Small is beautiful, right? Well, small can be functional too, which is exactly what you need from a bivvy. Those clever folk at Avid have overhauled their popular Tardis shelter, spawning the new Tardis RT in the process, a bivvy that defies logic by providing ample storage and coverage, in such a small, light package. Interested? Here’s the lowdown…
The big questions
Why do I want one?
The Tardis RT (it stands for Road Trip) has been designed to save space in the garage, in the boot and on the bank. It’s perfect for the angler who likes to travel light and pack only the essentials, although it holds a surprising amount of kit! Its pram-hood design means that it’s rock solid and won’t be uprooted in even the fiercest winter storms. It’s based around the original Avid Tardis, although the development team have made some impressive tweaks to improve the concept with the RT.
Improved? How so?
Well, for starters they’ve radically redesigned the Tardis’ skeleton. The team tweaked the design of the main ribs, straightening them, which has the immediate effect of making the bivvy more spacious, with more headroom into the bargain. They’ve also added a storm peak, which dramatically cuts out rain ingress. Adding the peak has meant that the Tardis RT overwrap (sold separately) has an enlarged footprint, for those kitchen-sink sessions!
Why are just two ribs an advantage?
Well, it saves a lot of weight, for starters. Ditching the extra ribs means that you can use this shelter exactly as it was intended, as a lightweight bivvy that can be squeezed into the tightest of swims, and carried with ease over even quite long distances (the bivvy itself weighs a paltry 4.8kg). By spacing the ribs further apart than most bivvies, you get impressive coverage, with just those two poles, so there really is no reason to think that you’re missing out by dropping that weight!
Any clever features?
Plenty! Let’s start with the extras. Your Tardis comes with tension poles and special Rod Re-Tension Bars for the sides. Both help to keep your shelter taut, but the latter also feature Velcro straps that you can use to roost your spod and marker rods in, when not in use. You get a fully removable front, with built-in mosquito panel as standard too, as well as a heavy-duty groundsheet and pegs. The ribs have four break points, which allows the whole set-up to be packed down to a frankly miniscule 86cm!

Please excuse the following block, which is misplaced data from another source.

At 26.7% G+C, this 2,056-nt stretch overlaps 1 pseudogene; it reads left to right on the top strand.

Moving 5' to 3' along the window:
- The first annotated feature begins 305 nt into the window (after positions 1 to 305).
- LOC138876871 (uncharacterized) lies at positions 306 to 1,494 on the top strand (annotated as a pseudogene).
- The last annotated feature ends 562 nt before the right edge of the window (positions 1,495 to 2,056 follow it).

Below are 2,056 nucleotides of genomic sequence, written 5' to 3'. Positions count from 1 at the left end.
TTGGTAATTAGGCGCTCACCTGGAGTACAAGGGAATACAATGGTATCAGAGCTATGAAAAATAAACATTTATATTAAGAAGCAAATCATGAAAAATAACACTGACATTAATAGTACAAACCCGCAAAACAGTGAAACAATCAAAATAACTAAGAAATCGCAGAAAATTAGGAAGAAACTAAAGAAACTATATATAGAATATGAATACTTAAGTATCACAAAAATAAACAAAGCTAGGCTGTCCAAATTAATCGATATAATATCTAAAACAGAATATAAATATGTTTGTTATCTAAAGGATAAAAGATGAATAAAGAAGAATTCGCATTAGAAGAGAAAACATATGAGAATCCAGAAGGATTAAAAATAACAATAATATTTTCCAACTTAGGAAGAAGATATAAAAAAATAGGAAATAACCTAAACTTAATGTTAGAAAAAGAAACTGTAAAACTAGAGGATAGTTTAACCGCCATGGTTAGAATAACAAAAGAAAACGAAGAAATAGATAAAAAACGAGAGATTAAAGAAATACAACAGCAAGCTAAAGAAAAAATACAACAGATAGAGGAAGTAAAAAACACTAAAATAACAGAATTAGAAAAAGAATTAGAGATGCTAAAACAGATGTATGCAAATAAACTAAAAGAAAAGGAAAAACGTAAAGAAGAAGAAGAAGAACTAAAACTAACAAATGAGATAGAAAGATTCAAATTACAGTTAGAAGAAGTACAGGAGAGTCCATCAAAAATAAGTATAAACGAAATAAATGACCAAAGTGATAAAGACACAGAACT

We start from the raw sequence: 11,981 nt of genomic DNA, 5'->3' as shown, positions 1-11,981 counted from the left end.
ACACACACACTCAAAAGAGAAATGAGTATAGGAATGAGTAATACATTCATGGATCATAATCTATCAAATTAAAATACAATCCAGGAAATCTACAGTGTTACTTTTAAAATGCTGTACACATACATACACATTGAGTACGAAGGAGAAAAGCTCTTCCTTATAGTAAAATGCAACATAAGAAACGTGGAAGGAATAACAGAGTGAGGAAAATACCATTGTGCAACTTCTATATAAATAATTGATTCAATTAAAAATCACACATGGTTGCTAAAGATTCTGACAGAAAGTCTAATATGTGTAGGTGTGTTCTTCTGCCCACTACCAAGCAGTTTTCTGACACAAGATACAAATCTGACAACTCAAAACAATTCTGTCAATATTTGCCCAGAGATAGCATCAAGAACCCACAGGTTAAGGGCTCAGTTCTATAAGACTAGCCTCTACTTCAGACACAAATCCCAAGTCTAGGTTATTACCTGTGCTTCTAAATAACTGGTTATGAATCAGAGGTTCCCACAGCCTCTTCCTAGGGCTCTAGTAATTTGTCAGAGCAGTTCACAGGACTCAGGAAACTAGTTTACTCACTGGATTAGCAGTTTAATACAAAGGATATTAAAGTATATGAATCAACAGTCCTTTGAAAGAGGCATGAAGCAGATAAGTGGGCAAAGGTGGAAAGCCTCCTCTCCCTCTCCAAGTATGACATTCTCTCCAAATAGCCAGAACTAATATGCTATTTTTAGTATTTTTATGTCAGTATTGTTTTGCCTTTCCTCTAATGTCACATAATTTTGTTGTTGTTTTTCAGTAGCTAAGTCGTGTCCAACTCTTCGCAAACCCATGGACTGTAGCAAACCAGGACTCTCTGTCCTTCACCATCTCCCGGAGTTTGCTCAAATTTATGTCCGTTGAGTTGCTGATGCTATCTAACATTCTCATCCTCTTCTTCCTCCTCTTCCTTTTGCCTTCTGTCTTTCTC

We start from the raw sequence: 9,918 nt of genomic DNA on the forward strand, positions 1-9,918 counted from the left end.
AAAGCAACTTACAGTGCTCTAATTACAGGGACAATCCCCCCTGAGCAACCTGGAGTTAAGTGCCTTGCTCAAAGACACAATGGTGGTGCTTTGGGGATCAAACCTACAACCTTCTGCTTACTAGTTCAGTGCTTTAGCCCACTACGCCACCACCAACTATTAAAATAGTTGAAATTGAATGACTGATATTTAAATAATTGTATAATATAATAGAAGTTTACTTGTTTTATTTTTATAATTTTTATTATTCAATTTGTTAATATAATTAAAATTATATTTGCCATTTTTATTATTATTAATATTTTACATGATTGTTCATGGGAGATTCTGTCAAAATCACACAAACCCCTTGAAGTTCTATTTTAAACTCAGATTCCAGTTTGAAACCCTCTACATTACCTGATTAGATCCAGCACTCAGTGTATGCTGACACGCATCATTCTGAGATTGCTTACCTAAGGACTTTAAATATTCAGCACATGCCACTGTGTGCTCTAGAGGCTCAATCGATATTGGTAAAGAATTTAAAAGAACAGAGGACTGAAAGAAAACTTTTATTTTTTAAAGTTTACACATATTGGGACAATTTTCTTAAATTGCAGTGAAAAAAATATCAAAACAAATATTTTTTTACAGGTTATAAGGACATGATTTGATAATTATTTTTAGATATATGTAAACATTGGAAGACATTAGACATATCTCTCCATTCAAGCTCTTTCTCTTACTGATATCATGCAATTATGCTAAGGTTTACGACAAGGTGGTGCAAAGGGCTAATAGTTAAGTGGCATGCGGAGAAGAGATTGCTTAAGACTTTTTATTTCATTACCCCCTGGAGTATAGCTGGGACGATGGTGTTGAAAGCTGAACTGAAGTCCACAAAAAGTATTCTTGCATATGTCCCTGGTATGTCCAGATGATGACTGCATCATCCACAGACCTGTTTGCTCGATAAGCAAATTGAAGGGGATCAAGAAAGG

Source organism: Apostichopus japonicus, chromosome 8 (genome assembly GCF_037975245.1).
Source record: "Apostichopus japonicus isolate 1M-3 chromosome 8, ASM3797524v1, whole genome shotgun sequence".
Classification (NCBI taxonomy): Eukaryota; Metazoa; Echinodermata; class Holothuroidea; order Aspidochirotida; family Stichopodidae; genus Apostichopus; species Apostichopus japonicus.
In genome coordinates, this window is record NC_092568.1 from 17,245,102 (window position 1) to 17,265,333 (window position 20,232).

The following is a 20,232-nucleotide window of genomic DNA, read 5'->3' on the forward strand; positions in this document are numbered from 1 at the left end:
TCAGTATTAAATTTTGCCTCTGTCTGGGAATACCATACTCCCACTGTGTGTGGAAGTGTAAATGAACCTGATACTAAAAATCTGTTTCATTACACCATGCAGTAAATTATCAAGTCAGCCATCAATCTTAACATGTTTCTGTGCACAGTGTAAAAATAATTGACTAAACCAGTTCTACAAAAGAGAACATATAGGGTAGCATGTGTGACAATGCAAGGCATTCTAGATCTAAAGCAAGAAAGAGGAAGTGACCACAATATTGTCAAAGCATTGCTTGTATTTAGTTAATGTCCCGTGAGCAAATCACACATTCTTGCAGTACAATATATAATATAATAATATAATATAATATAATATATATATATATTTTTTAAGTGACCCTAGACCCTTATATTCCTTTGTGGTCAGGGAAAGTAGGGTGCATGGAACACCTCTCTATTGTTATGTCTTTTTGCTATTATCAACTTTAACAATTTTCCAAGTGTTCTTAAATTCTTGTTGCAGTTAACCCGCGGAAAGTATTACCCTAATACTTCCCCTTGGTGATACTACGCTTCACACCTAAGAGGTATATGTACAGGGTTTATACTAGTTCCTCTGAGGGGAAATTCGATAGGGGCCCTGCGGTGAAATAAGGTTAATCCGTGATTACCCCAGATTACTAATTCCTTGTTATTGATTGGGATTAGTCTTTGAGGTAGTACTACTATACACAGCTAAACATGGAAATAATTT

What about the tech?
Easy. How about a massive 10,000mm waterproof and breathable fabric for starters? The material that Avid uses for its shelters has a lovely, soft, quality feel to it, and it measures up technically too. The ribs and poles are strong, yet lightweight, which helps bring it in at under 5kg, a true lightweight champion!
What’s special about this new peak then?
Well, to look at, it simply offers more coverage and more shelter, which is exactly what the public asked Avid for. However, it’s the mechanism by which the peak is erected that’s worthy of an extra mention. Avid has christened it the Easy Peak System, and it brings an end to all that struggling to fit a peak, often under huuuge tension. This system makes it child’s play to erect the peak, with no extra time in the gym required.
Should I get the overwrap too?
If you’re after more space then definitely. Once fitted, the overwrap adds crucial space to the bivvy’s footprint, making a fully protected porch area to store the cooking stuff, muddy boots, bait, or whatever you want! You won’t need it all the time, but when you do, you’ll appreciate the extra comfort and, of course, the relief from condensation given by the twin skins. “GIMME”: Bivvy, £239.99; Overwrap, £119.99; avidcarp.com
1. October 2015
The original Tardis is born. A small Bivvy with a rigid frame; the first of its kind. Designed after watching big pit anglers lose their brollies and flexible framed bivvies time and time again.
2. November 2015
Sandown Show. “Where’s the peak, mate?” The problem was Avid couldn’t add a standard peak due to the shortness of all the poles. They need something new to make it work.
3. December 2015
One of their CAD team presents an idea: a rotating cuff with the male joint attached. It meant the peak could be installed easier than any other peak system on the market.
4. February 2016
Off to China to see the first samples of the new Tardis. The peak worked. But the bivvy shape was too round. They made it so the poles nearest the ground came straight up, to provide more space from the ground up. This made their small bivvy feel even bigger on the inside.
5. April 2016
New fabric samples arrive in the Tuned Khaki colours. Looks sick! They tested on their machines and out on the bank in all weathers… Heads were getting turned!
6. June 2016
Final touches are confirmed and the order is placed. The Road Trip label attached to the name reflected what the bivvy was all about: for anglers who wanted to roam the world, not just their lake!
7. September 2016
Delivery arrived and inspections take place. Consultants give their blessing and Avid gear up our ‘Space Exploration’ marketing and videos ready for October’s launch.